The U.S. Consumer Financial Protection Bureau is seeking public input on possible policies to ease repayment of student loans, the agency said in an e-mailed statement.
“Too many private student-loan borrowers are struggling with unwieldy debt that prevents them from climbing the economic ladder,” said Richard Cordray, the CFPB’s director, said in an e-mail. “We will be analyzing plans for policy makers to consider that might help avoid a repeat of the mortgage meltdown for today’s student-loan borrowers.”
The CFPB is asking for input on how student loans might affect the broader economy and impede access to other forms of credit. It also wants to collect more information on how struggling borrowers manage their loan repayments, options for lowering monthly payments and examples of repayment plans in other markets that might work for student loans.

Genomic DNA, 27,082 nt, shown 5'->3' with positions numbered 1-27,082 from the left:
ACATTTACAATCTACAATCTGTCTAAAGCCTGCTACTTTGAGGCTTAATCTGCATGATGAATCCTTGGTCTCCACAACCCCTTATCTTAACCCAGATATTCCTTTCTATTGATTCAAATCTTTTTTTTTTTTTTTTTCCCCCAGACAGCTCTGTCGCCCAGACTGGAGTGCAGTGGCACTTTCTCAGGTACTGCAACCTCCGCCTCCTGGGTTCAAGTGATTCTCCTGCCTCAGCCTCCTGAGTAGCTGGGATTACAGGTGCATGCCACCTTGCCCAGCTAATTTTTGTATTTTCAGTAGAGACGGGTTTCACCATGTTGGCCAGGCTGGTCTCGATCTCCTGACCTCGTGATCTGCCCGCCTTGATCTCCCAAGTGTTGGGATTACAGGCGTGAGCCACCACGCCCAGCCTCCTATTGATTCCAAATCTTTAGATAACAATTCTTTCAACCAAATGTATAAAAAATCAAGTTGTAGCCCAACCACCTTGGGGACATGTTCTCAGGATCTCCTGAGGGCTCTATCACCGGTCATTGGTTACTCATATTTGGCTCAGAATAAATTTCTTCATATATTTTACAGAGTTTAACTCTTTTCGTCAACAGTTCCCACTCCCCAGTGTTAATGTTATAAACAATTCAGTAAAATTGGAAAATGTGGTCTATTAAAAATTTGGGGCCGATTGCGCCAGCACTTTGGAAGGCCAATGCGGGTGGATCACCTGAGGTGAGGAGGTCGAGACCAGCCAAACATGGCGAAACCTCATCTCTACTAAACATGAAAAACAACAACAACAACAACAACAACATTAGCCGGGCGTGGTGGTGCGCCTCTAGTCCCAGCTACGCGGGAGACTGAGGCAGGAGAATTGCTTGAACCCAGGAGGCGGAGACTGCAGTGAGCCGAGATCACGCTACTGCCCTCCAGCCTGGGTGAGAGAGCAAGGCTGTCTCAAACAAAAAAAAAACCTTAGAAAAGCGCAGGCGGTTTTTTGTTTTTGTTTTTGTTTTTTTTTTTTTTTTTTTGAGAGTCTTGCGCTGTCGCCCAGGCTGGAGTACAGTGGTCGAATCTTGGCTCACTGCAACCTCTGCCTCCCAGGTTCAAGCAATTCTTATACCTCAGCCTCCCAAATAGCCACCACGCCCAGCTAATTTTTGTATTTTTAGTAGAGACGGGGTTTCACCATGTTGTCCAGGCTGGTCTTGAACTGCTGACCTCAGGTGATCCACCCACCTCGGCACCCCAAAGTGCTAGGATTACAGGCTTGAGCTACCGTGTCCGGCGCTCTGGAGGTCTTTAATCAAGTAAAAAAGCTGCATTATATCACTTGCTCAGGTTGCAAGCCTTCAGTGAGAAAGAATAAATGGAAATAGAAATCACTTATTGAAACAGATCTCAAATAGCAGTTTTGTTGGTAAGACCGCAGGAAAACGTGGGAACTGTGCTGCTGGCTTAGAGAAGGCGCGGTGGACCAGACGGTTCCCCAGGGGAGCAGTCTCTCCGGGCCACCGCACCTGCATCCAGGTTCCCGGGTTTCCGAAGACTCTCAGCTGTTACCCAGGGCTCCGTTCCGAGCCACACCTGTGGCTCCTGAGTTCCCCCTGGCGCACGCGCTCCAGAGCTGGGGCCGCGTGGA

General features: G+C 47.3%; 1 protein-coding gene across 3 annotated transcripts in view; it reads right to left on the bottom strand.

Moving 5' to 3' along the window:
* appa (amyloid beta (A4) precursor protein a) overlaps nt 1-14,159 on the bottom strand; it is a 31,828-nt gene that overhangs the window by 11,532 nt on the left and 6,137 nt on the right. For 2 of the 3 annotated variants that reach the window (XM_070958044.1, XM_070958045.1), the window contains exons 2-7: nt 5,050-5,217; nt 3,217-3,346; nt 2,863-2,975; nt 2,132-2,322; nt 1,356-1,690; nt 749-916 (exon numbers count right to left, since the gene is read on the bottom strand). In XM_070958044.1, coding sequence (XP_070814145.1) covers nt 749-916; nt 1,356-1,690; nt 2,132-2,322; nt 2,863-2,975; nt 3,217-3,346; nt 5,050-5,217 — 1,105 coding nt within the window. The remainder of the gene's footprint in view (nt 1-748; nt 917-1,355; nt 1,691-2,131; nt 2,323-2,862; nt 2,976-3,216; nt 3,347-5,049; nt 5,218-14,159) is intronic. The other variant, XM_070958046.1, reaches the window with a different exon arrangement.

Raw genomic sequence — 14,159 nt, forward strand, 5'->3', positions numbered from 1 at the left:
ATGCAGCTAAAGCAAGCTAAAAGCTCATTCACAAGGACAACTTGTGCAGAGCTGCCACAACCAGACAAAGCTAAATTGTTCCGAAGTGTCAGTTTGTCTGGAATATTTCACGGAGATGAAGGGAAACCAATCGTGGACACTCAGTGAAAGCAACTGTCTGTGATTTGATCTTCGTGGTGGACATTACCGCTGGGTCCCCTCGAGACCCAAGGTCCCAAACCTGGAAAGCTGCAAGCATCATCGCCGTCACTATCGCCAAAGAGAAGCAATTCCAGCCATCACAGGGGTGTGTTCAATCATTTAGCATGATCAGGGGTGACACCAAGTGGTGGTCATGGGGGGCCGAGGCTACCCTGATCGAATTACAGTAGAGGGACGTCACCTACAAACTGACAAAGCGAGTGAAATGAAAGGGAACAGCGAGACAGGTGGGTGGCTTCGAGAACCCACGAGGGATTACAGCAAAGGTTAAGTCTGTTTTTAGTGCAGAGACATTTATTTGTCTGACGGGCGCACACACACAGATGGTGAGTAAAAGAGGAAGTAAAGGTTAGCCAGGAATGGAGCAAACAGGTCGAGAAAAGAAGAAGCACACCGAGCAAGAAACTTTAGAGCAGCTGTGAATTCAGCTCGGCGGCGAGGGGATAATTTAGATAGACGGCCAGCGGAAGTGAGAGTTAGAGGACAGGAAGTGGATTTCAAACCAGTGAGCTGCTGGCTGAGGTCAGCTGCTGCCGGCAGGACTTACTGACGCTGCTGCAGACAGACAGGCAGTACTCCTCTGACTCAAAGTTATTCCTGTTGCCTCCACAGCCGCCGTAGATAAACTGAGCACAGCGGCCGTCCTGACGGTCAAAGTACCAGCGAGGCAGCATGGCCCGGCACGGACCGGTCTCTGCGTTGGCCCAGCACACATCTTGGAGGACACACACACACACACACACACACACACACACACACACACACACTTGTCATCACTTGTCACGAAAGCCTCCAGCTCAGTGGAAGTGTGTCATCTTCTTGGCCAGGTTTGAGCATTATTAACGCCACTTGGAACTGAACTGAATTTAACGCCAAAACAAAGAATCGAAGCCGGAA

In a July report to Congress, the CFPB and Education Department said that “too many student loan borrowers are struggling to pay off private student loans that they did not understand and cannot afford.” Aggregate private student-loan debt amounted to about $150 billion at the time, representing 15 percent of total education debt, the report said.
About 30 lenders issue private loans. Among the largest are SLM Corp., better known as Sallie Mae; Wells Fargo & Co.; and Discover Financial Services, according to the Washington-based Consumer Bankers Association.
Public comments are due by April 8.